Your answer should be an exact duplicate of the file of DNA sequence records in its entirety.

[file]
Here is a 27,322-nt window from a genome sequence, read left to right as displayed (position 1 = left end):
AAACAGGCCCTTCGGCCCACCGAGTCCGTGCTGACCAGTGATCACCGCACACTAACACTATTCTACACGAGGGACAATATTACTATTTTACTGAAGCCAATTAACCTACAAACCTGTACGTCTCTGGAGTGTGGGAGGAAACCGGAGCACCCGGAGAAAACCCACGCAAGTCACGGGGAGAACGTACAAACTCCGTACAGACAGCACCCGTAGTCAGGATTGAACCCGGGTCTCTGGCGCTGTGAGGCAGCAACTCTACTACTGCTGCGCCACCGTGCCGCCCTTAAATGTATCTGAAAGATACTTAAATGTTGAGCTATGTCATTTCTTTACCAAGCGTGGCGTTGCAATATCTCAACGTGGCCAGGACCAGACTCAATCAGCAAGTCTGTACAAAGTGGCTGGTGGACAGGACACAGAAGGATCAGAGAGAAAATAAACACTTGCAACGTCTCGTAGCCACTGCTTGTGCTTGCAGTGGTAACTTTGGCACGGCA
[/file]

Here is a 27,322-nt window from a genome sequence, read left to right as displayed (position 1 = left end):
AAACAGGCCCTTCGGCCCACCGAGTCCGTGCTGACCAGTGATCACCGCACACTAACACTATTCTACACGAGGGACAATATTACTATTTTACTGAAGCCAATTAACCTACAAACCTGTACGTCTCTGGAGTGTGGGAGGAAACCGGAGCACCCGGAGAAAACCCACGCAAGTCACGGGGAGAACGTACAAACTCCGTACAGACAGCACCCGTAGTCAGGATTGAACCCGGGTCTCTGGCGCTGTGAGGCAGCAACTCTACTACTGCTGCGCCACCGTGCCGCCCTTAAATGTATCTGAAAGATACTTAAATGTTGAGCTATGTCATTTCTTTACCAAGCGTGGCGTTGCAATATCTCAACGTGGCCAGGACCAGACTCAATCAGCAAGTCTGTACAAAGTGGCTGGTGGACAGGACACAGAAGGATCAGAGAGAAAATAAACACTTGCAACGTCTCGTAGCCACTGCTTGTGCTTGCAGTGGTAACTTTGGCACGGCA